As a longtime fan of The Learning Channel’s fashion-focused reality show What Not to Wear, I’ve learned one fail-safe lesson from hosts Stacy London and Clinton Kelly: To flatter your figure, accentuate the narrowest part of your body. When I started shopping for wedding dresses after getting engaged in the fall of 2007, I learned that the same rule holds true for wedding dresses.
Brides should consider several factors before hitting the dress shops — their budget, the season and setting of their wedding, and possible dress codes at religious ceremony sites. But once you’re ready to shop, follow these tips from wedding experts for a fit that flatters.
Curvy girls can show off their hourglass figures with a contrasting sash around a small waist, advises The Knot (www.theknot.com), the country’s most popular wedding Web site. One style to avoid: Empire waistlines that start just under your bust, obscuring a narrow midsection. However, thick-waisted (or “apple-shaped”) women may find this style flattering. Remember that rule from Stacy and Clinton? The narrowest part of your body may well be the top of the rib cage, so an empire waistline accentuates this while skimming over your stomach. Decorative necklines, textured bodices, and a V neckline also “will draw eyes toward the vertical, not the horizontal,” says Real Simple magazine (www.realsimple.com).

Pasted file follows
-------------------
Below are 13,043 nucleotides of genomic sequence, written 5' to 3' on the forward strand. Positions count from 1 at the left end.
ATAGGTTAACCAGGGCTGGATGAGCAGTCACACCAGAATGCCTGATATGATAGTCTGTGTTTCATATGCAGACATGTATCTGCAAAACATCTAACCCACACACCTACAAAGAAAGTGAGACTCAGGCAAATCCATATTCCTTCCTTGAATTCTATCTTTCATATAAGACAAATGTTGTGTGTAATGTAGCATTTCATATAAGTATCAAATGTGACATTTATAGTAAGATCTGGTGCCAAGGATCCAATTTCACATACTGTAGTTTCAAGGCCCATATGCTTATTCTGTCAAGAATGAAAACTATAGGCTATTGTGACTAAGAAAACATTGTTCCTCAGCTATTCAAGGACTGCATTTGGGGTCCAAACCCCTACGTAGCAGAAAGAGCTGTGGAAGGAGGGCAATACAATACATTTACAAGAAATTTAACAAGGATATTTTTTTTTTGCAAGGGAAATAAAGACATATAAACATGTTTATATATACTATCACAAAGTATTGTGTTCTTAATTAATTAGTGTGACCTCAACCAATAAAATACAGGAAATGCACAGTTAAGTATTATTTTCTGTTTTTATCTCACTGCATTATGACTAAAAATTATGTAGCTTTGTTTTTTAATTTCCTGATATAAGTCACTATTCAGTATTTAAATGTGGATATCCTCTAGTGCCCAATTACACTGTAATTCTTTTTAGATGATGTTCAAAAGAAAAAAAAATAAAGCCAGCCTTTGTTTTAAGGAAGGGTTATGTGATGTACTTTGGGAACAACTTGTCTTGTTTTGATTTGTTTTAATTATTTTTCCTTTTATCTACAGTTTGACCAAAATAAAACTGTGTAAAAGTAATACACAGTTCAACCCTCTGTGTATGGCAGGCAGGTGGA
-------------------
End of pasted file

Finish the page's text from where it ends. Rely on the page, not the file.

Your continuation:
Empire waistlines can work for plus-sized women, too, provided the dress fits just right. Avoid pleating, cautions Real Simple, which is “reminiscent of maternity wear.”
If you’re petite, you’ll look like a tall drink of water in a slim, straight-cut sheath. The biggest concern is overpowering your small frame with a voluminous style. Tall brides, on the other hand, can pull off poufy ball gowns. (This silhouette downplays height, while a clingy sheath plays it up, says The Knot.) A high neckline gives you classic elegance, The Knot adds, but overly embellished dresses may look frilly or cartoonish.
Big-busted brides can pull off a ball gown silhouette with a voluminous skirt. If you’re daring, you can pull off a V neckline, provided it isn’t too severe. (Your wedding day is no time for a wardrobe malfunction.) Watch out for strapless styles with straight necklines: Real Simple warns this “will make your bust appear even larger and more shelflike.”
In contrast, if you’re bigger on the bottom (or “pear-shaped”), a surefire solution is to look for details that draw the eye upward — for example, a beaded neckline. A fitted bodice emphasizes your narrow upper body, and ruching adds volume to a small chest. A classic A-line skirt minimizes your hips and thighs. If you want to downplay your lower half, stay away from straight sheath styles and mermaid skirts that cling all the way down to the knee.
Another rule when you’re dress shopping? Keep an open mind. Two years ago, when I headed to a small, locally owned wedding boutique in my hometown of Columbus, Ind., I spotted a dress that looked promising: an ivory A-line gown with a definite vintage flair. It never would have caught my eye on a Web site or in a catalog, but once I stood in front of the store’s mirror wearing it, I was sold. A few rounds of alterations later, I learned the most important rule of all: “The single most important factor when it comes to clothing is the way it fits,” says Real Simple. “If a gown is perfectly fitted to your body, it will look like it was made for you by a Parisian couturier, no matter what it cost.”